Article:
HC Deb 14 May 1886 vol 305 cc1037-8
MR. CONDON (Tipperary, E.)

asked the Chief Secretary to the Lord Lieutenant of Ireland, Whether, on Monday evening 6th May, an assault was committed by a caretaker named Connell, in the employment of Thomas Phelan, of Clonmel, on James Daniell, at Cloonan, county Tipperary, in the presence of two policemen, who declined to interfere until Daniell in self-defence struck Connell, when the police arrested both parties but discharged them before they arrived at the police barrack; whether subsequently Connell visited the house of Daniell, and, shouting, swore he would shoot every one of them, meaning Daniell, whom he believed was in the house, also his mother, an old woman who is bedridden, and her daughter; whether he made furious efforts to force the door open; whether, when Daniell reported the matter to Sergeant Madden at Cloonan, who had witnessed the previous assault, he paid no attention to the complaint until Connell's son came to tell him of his father's condition; whether, when Sergeant Madden arrived on the scene, he refused to arrest Connell when requested to do so by Mr. Charles Meagher, of Cloonan House; whether a complaint of the policeman's conduct has been forwarded to the District Inspector of Carrick on Suir, Mr. Lopdell, by Mr. C. Meagher; and, whether he will see that a full and fair inquiry will be made into the matter?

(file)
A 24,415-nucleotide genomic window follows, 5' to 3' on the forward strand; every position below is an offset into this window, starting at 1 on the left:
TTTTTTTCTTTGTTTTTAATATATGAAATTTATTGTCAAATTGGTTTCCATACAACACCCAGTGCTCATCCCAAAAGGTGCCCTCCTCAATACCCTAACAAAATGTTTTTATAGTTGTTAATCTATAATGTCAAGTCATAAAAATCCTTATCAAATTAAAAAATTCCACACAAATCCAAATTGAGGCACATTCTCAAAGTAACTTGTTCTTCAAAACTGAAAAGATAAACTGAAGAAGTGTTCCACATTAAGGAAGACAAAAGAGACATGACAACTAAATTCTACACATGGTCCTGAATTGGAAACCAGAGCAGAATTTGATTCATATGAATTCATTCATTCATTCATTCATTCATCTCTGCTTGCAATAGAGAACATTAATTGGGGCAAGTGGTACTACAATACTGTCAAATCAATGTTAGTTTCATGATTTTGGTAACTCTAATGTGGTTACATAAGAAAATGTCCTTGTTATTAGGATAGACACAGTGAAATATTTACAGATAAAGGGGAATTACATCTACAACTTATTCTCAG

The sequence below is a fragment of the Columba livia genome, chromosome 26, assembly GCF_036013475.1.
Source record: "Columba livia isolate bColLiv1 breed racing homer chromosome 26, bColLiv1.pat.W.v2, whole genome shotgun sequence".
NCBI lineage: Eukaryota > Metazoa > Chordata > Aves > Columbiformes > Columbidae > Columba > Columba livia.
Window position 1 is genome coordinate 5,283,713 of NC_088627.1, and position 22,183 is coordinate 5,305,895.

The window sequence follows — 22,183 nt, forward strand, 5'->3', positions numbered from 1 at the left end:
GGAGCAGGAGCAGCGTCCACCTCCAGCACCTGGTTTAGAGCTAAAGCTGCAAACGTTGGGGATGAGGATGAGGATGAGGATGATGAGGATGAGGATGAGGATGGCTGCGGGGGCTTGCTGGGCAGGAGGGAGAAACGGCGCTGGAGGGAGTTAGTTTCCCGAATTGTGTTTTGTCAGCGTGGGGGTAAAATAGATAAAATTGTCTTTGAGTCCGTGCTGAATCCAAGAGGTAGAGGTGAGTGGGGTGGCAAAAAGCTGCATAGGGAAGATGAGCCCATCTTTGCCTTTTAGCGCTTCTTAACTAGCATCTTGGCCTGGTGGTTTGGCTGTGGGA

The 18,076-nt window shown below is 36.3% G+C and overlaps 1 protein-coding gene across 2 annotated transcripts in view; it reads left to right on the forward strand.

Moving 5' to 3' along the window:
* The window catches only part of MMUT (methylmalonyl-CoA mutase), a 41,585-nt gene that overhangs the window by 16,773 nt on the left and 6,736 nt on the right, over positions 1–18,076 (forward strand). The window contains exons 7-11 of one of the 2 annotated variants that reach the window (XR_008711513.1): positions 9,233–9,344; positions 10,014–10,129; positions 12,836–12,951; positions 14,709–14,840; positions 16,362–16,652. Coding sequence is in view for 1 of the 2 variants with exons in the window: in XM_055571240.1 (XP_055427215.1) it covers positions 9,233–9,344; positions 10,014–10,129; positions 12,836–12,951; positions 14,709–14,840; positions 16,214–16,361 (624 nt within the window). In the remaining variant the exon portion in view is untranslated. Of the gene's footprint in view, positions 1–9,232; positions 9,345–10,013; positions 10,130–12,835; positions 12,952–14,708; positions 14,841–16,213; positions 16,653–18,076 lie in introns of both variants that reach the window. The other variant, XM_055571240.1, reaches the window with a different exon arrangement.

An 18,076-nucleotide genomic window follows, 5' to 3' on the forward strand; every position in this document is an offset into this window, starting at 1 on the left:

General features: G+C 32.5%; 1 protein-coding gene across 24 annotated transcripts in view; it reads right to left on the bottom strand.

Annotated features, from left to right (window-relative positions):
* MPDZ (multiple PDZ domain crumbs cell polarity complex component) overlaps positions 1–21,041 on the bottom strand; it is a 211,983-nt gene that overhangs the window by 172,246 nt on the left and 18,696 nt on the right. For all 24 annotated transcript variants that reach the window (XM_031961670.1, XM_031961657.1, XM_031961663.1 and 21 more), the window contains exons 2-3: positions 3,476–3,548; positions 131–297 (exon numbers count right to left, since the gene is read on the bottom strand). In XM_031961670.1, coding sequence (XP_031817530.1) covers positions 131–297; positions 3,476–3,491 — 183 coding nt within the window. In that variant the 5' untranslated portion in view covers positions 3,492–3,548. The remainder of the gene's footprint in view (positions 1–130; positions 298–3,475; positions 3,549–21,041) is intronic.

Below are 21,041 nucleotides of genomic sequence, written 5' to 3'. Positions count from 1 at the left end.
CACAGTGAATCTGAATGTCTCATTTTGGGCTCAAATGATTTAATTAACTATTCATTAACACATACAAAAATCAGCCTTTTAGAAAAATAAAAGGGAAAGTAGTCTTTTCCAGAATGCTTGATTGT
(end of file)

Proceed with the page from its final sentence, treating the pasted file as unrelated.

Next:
It appears that the quarrel between the parties described took place in the presence of the police, but at some distance from them. Connell gave Daniell a push, and Daniell retaliated with a blow. The police then appeared and separated them. They did not think the matter serious enough to bring before a magistrate, both parties being well known in the district. They accordingly informed the parties they could take legal proceedings against each other by summons. The same applies to what happened on the second occasion.